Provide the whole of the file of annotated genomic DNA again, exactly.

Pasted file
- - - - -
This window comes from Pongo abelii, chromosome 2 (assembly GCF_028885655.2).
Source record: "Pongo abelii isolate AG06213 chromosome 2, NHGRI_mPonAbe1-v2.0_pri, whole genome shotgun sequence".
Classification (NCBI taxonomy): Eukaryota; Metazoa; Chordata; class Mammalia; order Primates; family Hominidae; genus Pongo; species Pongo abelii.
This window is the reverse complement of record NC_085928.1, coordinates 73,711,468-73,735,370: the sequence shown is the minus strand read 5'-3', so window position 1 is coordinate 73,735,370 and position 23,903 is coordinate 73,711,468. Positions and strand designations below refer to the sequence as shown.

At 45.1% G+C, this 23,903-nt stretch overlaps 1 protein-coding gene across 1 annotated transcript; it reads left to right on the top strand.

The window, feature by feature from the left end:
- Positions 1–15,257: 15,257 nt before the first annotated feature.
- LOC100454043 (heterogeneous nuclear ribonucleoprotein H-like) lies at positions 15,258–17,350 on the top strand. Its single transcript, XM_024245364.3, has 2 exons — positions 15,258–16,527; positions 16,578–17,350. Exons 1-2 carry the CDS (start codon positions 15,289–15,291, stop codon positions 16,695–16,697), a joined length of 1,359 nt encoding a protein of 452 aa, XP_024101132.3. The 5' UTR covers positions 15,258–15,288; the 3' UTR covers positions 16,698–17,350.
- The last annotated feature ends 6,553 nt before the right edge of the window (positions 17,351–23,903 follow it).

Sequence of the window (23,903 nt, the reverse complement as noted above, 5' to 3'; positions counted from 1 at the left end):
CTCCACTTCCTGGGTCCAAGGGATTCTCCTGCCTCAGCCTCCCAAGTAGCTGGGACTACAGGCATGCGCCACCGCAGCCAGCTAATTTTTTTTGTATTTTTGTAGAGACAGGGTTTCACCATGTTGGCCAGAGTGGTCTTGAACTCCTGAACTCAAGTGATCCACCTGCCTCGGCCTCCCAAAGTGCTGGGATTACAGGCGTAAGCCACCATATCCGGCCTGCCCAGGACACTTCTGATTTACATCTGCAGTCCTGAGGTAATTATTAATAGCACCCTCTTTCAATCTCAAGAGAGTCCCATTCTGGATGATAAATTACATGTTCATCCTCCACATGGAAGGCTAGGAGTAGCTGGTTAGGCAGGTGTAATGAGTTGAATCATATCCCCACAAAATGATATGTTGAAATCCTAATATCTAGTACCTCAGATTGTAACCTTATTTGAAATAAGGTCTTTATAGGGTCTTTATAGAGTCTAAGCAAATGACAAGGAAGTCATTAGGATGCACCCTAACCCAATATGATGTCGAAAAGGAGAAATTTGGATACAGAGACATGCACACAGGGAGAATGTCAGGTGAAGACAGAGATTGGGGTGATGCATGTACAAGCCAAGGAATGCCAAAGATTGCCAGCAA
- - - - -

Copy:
This window comes from Pongo abelii, chromosome 2 (assembly GCF_028885655.2).
Source record: "Pongo abelii isolate AG06213 chromosome 2, NHGRI_mPonAbe1-v2.0_pri, whole genome shotgun sequence".
Classification (NCBI taxonomy): Eukaryota; Metazoa; Chordata; class Mammalia; order Primates; family Hominidae; genus Pongo; species Pongo abelii.
This window is the reverse complement of record NC_085928.1, coordinates 73,711,468-73,735,370: the sequence shown is the minus strand read 5'-3', so window position 1 is coordinate 73,735,370 and position 23,903 is coordinate 73,711,468. Positions and strand designations below refer to the sequence as shown.

At 45.1% G+C, this 23,903-nt stretch overlaps 1 protein-coding gene across 1 annotated transcript; it reads left to right on the top strand.

The window, feature by feature from the left end:
- Positions 1–15,257: 15,257 nt before the first annotated feature.
- LOC100454043 (heterogeneous nuclear ribonucleoprotein H-like) lies at positions 15,258–17,350 on the top strand. Its single transcript, XM_024245364.3, has 2 exons — positions 15,258–16,527; positions 16,578–17,350. Exons 1-2 carry the CDS (start codon positions 15,289–15,291, stop codon positions 16,695–16,697), a joined length of 1,359 nt encoding a protein of 452 aa, XP_024101132.3. The 5' UTR covers positions 15,258–15,288; the 3' UTR covers positions 16,698–17,350.
- The last annotated feature ends 6,553 nt before the right edge of the window (positions 17,351–23,903 follow it).

Sequence of the window (23,903 nt, the reverse complement as noted above, 5' to 3'; positions counted from 1 at the left end):
CTCCACTTCCTGGGTCCAAGGGATTCTCCTGCCTCAGCCTCCCAAGTAGCTGGGACTACAGGCATGCGCCACCGCAGCCAGCTAATTTTTTTTGTATTTTTGTAGAGACAGGGTTTCACCATGTTGGCCAGAGTGGTCTTGAACTCCTGAACTCAAGTGATCCACCTGCCTCGGCCTCCCAAAGTGCTGGGATTACAGGCGTAAGCCACCATATCCGGCCTGCCCAGGACACTTCTGATTTACATCTGCAGTCCTGAGGTAATTATTAATAGCACCCTCTTTCAATCTCAAGAGAGTCCCATTCTGGATGATAAATTACATGTTCATCCTCCACATGGAAGGCTAGGAGTAGCTGGTTAGGCAGGTGTAATGAGTTGAATCATATCCCCACAAAATGATATGTTGAAATCCTAATATCTAGTACCTCAGATTGTAACCTTATTTGAAATAAGGTCTTTATAGGGTCTTTATAGAGTCTAAGCAAATGACAAGGAAGTCATTAGGATGCACCCTAACCCAATATGATGTCGAAAAGGAGAAATTTGGATACAGAGACATGCACACAGGGAGAATGTCAGGTGAAGACAGAGATTGGGGTGATGCATGTACAAGCCAAGGAATGCCAAAGATTGCCAGCAA